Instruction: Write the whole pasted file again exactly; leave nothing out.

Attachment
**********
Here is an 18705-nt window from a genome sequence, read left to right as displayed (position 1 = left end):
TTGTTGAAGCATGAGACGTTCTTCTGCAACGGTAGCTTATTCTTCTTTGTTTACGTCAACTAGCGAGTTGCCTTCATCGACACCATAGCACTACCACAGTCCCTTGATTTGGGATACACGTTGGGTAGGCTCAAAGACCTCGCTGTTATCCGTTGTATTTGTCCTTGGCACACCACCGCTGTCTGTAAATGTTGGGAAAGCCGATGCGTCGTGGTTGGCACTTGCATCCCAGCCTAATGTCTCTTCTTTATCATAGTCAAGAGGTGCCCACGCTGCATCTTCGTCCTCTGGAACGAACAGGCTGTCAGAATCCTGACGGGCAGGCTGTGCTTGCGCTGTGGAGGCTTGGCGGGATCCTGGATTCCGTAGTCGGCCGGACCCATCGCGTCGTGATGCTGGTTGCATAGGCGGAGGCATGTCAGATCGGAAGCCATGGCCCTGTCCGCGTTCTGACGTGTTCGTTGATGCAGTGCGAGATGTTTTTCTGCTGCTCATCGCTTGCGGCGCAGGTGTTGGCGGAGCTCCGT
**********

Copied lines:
Here is an 18705-nt window from a genome sequence, read left to right as displayed (position 1 = left end):
TTGTTGAAGCATGAGACGTTCTTCTGCAACGGTAGCTTATTCTTCTTTGTTTACGTCAACTAGCGAGTTGCCTTCATCGACACCATAGCACTACCACAGTCCCTTGATTTGGGATACACGTTGGGTAGGCTCAAAGACCTCGCTGTTATCCGTTGTATTTGTCCTTGGCACACCACCGCTGTCTGTAAATGTTGGGAAAGCCGATGCGTCGTGGTTGGCACTTGCATCCCAGCCTAATGTCTCTTCTTTATCATAGTCAAGAGGTGCCCACGCTGCATCTTCGTCCTCTGGAACGAACAGGCTGTCAGAATCCTGACGGGCAGGCTGTGCTTGCGCTGTGGAGGCTTGGCGGGATCCTGGATTCCGTAGTCGGCCGGACCCATCGCGTCGTGATGCTGGTTGCATAGGCGGAGGCATGTCAGATCGGAAGCCATGGCCCTGTCCGCGTTCTGACGTGTTCGTTGATGCAGTGCGAGATGTTTTTCTGCTGCTCATCGCTTGCGGCGCAGGTGTTGGCGGAGCTCCGT